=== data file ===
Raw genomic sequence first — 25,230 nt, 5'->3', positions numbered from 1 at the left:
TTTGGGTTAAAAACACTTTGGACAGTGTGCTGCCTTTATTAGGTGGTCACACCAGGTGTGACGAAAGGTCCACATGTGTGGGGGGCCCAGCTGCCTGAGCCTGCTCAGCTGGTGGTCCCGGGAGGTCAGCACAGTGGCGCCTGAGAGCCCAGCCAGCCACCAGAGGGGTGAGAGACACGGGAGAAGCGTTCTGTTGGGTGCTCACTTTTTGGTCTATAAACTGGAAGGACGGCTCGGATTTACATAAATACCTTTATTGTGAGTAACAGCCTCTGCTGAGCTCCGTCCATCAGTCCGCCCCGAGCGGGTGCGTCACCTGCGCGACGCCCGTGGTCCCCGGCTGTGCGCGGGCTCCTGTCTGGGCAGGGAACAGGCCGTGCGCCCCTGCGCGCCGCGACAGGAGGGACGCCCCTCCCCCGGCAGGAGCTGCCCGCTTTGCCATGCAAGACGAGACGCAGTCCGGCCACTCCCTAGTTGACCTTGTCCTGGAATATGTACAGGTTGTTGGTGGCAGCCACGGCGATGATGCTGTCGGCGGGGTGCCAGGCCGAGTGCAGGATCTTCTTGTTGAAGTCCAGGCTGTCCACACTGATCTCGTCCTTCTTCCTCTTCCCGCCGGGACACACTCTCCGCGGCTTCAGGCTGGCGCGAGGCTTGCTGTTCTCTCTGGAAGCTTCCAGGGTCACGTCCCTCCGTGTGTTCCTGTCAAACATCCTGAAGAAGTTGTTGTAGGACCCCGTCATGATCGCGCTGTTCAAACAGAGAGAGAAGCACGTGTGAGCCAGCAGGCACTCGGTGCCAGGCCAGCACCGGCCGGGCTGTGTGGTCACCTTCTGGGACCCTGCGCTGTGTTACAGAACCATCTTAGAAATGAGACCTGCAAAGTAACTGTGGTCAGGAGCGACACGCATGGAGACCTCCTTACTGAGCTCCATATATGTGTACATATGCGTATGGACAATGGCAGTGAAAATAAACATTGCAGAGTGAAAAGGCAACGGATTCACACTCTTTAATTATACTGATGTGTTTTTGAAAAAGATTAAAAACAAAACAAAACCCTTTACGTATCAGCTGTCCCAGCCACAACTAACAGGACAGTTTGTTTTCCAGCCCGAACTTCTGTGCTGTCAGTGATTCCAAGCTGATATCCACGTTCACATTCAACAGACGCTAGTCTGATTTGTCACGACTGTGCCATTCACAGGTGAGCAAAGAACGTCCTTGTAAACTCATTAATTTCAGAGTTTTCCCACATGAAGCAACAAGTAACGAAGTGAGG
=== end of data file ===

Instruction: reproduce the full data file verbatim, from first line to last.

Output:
Raw genomic sequence first — 25,230 nt, 5'->3', positions numbered from 1 at the left:
TTTGGGTTAAAAACACTTTGGACAGTGTGCTGCCTTTATTAGGTGGTCACACCAGGTGTGACGAAAGGTCCACATGTGTGGGGGGCCCAGCTGCCTGAGCCTGCTCAGCTGGTGGTCCCGGGAGGTCAGCACAGTGGCGCCTGAGAGCCCAGCCAGCCACCAGAGGGGTGAGAGACACGGGAGAAGCGTTCTGTTGGGTGCTCACTTTTTGGTCTATAAACTGGAAGGACGGCTCGGATTTACATAAATACCTTTATTGTGAGTAACAGCCTCTGCTGAGCTCCGTCCATCAGTCCGCCCCGAGCGGGTGCGTCACCTGCGCGACGCCCGTGGTCCCCGGCTGTGCGCGGGCTCCTGTCTGGGCAGGGAACAGGCCGTGCGCCCCTGCGCGCCGCGACAGGAGGGACGCCCCTCCCCCGGCAGGAGCTGCCCGCTTTGCCATGCAAGACGAGACGCAGTCCGGCCACTCCCTAGTTGACCTTGTCCTGGAATATGTACAGGTTGTTGGTGGCAGCCACGGCGATGATGCTGTCGGCGGGGTGCCAGGCCGAGTGCAGGATCTTCTTGTTGAAGTCCAGGCTGTCCACACTGATCTCGTCCTTCTTCCTCTTCCCGCCGGGACACACTCTCCGCGGCTTCAGGCTGGCGCGAGGCTTGCTGTTCTCTCTGGAAGCTTCCAGGGTCACGTCCCTCCGTGTGTTCCTGTCAAACATCCTGAAGAAGTTGTTGTAGGACCCCGTCATGATCGCGCTGTTCAAACAGAGAGAGAAGCACGTGTGAGCCAGCAGGCACTCGGTGCCAGGCCAGCACCGGCCGGGCTGTGTGGTCACCTTCTGGGACCCTGCGCTGTGTTACAGAACCATCTTAGAAATGAGACCTGCAAAGTAACTGTGGTCAGGAGCGACACGCATGGAGACCTCCTTACTGAGCTCCATATATGTGTACATATGCGTATGGACAATGGCAGTGAAAATAAACATTGCAGAGTGAAAAGGCAACGGATTCACACTCTTTAATTATACTGATGTGTTTTTGAAAAAGATTAAAAACAAAACAAAACCCTTTACGTATCAGCTGTCCCAGCCACAACTAACAGGACAGTTTGTTTTCCAGCCCGAACTTCTGTGCTGTCAGTGATTCCAAGCTGATATCCACGTTCACATTCAACAGACGCTAGTCTGATTTGTCACGACTGTGCCATTCACAGGTGAGCAAAGAACGTCCTTGTAAACTCATTAATTTCAGAGTTTTCCCACATGAAGCAACAAGTAACGAAGTGAGG